Meet the Fellows: Elizabeth Melimopoulos


In a large international organisation, working with other bureaus is often no easy feat. Different time zones, different teams, and sometimes … different priorities. But over the last 3 years I’ve come to realise that long-distance (work) relationships can work – and sometimes it’s the person you’re working with that makes the difference.

Elizabeth Melimopoulos is a talented producer who works across several editorial teams within Al Jazeera English’s online department. Based out of our HQ office in Doha, she became my ‘go-to’ point of contact back in 2014 when I was first based out of our London office. You know the type of colleague: reliable, dedicated in their work and always willing to help others. Often, a rarity. But this proud ‘Venezuelan/Greek/Mexican’ brings a wealth of regional knowledge to her reporting. Plus, she is sure to always do it with perseverance, thoroughness and a smile. That’s why I really enjoy working with her.

In this Q&A I ask her what she feels she learnt from our initial training course undertaken in Mexico City before our field reporting began. You see, when you undertake an IWMF trip like this, you also undertake a 4 day HEFAT course with three of the best trainers in the business: Jeff, Cath and Laurier. An information jam-packed course meant to expose journalists to hostile environment and first aid training:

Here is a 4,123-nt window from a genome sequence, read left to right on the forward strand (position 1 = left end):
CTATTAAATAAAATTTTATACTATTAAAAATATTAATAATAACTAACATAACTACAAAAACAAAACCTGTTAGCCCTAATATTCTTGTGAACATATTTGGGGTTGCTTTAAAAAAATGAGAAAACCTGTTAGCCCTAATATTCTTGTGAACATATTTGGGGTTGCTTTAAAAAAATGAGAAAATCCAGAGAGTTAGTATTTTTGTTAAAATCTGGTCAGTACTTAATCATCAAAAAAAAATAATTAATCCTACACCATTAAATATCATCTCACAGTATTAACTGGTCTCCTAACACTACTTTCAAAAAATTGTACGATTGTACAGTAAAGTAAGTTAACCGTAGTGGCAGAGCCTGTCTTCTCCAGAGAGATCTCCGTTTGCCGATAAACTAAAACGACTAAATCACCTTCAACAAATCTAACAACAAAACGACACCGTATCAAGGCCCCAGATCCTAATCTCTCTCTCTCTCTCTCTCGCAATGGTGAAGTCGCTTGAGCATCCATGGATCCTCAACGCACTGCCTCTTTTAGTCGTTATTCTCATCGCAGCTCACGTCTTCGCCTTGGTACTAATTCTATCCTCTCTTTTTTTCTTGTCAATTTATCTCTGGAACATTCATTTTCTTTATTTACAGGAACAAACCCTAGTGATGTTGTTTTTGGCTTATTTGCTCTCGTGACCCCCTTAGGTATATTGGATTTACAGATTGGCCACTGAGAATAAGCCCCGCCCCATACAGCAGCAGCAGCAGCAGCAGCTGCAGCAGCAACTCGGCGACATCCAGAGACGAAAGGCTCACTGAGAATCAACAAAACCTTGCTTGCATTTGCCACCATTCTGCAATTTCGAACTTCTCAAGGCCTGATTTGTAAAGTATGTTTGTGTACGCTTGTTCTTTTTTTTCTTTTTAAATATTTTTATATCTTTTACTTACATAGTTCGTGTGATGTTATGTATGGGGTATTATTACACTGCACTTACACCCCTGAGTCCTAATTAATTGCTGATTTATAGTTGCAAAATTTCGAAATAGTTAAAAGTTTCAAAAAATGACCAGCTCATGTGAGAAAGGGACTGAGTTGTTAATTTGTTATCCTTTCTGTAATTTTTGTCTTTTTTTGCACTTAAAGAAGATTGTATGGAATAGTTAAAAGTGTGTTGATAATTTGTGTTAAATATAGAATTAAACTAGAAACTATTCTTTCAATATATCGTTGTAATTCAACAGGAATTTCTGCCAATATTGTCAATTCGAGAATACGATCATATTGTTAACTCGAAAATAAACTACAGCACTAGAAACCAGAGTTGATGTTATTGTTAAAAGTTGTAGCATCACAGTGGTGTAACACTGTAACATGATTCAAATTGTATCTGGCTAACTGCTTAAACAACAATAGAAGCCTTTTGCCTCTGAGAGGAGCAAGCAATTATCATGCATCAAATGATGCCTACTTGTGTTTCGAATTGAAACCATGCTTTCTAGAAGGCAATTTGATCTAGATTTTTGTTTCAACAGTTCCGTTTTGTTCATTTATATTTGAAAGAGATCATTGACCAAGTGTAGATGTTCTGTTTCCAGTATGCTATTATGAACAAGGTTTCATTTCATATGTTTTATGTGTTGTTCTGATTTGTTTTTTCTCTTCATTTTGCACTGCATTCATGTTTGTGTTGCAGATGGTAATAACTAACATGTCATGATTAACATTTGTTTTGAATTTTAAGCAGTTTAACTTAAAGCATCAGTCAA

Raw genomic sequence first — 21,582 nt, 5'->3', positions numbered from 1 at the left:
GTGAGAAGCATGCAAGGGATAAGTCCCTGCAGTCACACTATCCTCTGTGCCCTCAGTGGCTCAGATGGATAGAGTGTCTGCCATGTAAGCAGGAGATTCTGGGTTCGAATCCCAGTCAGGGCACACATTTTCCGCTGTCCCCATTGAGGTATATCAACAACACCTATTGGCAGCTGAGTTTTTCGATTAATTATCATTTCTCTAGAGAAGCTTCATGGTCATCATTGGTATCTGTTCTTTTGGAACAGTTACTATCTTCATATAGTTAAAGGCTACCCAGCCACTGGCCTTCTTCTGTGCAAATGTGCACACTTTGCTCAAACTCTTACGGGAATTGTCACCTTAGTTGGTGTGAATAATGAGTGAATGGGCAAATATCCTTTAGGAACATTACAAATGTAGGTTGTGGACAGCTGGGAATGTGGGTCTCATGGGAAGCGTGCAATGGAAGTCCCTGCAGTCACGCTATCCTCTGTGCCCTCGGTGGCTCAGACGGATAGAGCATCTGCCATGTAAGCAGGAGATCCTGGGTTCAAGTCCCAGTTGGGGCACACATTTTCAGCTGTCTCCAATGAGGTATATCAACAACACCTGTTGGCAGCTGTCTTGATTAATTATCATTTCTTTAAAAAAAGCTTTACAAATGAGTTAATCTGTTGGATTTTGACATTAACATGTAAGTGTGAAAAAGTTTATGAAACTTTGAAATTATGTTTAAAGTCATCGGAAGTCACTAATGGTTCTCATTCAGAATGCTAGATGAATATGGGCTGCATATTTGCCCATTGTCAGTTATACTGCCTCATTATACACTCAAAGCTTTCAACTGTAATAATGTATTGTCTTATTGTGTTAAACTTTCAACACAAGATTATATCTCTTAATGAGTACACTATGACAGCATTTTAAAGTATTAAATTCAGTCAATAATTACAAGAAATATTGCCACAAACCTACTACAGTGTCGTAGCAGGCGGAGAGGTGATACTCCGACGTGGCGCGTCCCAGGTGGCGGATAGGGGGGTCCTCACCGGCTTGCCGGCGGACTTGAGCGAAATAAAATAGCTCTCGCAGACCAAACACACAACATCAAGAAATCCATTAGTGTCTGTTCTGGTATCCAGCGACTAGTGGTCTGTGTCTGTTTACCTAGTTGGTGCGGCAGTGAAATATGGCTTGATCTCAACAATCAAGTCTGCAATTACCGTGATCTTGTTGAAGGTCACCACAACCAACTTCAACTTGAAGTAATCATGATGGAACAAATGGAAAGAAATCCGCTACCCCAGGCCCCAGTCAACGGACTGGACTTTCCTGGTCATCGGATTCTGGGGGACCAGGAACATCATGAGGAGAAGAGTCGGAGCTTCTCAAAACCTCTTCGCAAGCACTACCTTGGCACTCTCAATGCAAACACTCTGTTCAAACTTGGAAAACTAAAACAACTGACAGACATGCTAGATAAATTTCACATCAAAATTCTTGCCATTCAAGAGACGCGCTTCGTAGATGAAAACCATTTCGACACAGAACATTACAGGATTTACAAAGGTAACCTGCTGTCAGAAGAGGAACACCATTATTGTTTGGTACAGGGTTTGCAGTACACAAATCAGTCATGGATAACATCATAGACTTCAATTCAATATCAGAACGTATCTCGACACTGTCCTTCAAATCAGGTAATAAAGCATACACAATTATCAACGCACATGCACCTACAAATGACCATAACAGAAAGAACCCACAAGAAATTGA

“Quite simply, the biggest benefit of the training is that I now have a better idea of what I don’t know! I would like to think that if I ever was faced with an extreme situation, I now have a bit of a better understanding of how to give a more considered response and not be impulsive with my actions. The training also reinforced how important teamwork is. Sometimes I think you can care more about your teammates than yourself and that you would do anything to keep them safe. I also really enjoyed learning how to defend myself – it’s great to know that with your own body you can learn simple moves/tactics to escape from potentially dangers situations. And for that, it was a very empowering experience.”